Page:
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Which Bullet, Heavy or Light?

Heavy bullets, light bullets, and everything in between. Find out what you need for your rifle.

Ron Spomer October 20, 2014
4.4 out of 5 star rating 5 Reviews
Which Bullet, Heavy or Light?

So why do they sell centerfire ammunition with so many bullet weight options?

Most of us understand why they have frangible bullets for varmints, expanding bullets for deer, deep penetrating bullets for moose and grizzlies, and solids for elephants, but why polymer tipped, expanding deer bullets from 130-grain to 150-grain in the .270 Win? Or 150-grain,165-grain and 180-grain in .30-06? Which should we choose?

Choices depend on personal preferences, what shoots accurately in your rifle, and how far you wish/hope to fling them, but here are some basic rules to consider:

1. If bullets are roughly the same shape, i.e. same nose taper and point plus boat tail, the lighter one will start faster and fly flatter. The heavier one will deflect less in the wind and retain more energy downrange. Choose the lighter bullet if you want to shoot the flattest trajectory, the heaviest if you're concerned with wind deflection or retained energy.

2. Lighter bullets recoil less than heavy. Recoil is a product of total weight of the ejecta tempered by mass of the rifle. Since powder weight varies minimally between light and heavy bullets and your rifle's weight doesn't change, it is bullet weight that most changes recoil. Stick with light bullets for recoil sensitive shooters (within acceptable levels of expansion, penetration, retained energy, etc.)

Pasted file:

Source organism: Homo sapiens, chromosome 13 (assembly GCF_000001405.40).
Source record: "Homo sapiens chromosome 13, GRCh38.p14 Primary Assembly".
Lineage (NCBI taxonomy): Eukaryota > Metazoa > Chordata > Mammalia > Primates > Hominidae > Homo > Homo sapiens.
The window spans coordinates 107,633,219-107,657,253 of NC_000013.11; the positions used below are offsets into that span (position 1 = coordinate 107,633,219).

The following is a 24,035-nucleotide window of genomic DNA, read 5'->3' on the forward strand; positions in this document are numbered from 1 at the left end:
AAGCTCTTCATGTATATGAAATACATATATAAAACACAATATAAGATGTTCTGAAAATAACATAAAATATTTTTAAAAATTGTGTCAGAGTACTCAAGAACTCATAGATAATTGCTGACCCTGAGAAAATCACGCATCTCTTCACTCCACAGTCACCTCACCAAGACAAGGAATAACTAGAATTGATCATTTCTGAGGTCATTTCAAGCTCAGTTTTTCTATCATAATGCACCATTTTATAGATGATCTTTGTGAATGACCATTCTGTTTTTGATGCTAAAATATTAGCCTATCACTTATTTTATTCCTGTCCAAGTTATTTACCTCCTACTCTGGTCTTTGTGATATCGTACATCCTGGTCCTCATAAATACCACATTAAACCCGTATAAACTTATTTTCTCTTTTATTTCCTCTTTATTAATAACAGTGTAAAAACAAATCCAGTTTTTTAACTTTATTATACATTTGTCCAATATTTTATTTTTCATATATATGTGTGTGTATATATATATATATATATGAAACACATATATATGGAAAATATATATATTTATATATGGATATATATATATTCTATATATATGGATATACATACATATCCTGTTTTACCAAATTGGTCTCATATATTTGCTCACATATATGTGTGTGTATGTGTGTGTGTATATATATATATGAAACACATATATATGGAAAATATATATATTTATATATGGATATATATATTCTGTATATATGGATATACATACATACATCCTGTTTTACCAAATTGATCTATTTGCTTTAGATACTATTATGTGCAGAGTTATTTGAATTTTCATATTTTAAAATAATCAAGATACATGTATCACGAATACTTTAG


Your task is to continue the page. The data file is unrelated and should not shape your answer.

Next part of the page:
3. Round and flat-nosed bullets, regardless of weight, drop more, deflect more in wind and lose more energy downrange than spire points. It's all about ballistic efficiency. Blunt bullets waste energy pushing air. Sleek bullets slip through it.

4. Extremely long, heavy bullets might not stabilize in standard rifling twists. Various cartridge/caliber rifling twist rates were established decades back when today's highest B.C., long bullets didn't exist. All copper bullets are longer than lead cores for equal weight and may not stabilize in slow-twist or even standard twist barrels. It's not the weight that matters, but the length.

5. Handloaders can really extend their bullet options. In .308 bullets, for instance, you can find them from 100-grains to 220 grains. The extremes might not shoot accurately in your rifle, so experiment. Sometimes extremely light, thin-jacketed bullets spin apart at high velocities. Long, heavy bullets often don't stabilize.

6. Consider bullet construction when increasing speed or reducing weight. How will the bullet react upon striking game? Monolithic bullets, bonded bullets and hybrids designed for controlled expansion and deep penetration, often perform (penetrate) much farther than traditional cup-and-core bullets, so you can get away with shooting lighter bullets than traditionally used.

Regardless which bullets you choose, practice shooting so you can deliver them exactly where they belong. The wrong bullet in the right place beats the right bullet in the wrong place every time.

Shop Sportsman's Guide for a great selection of Rifle Ammunition.

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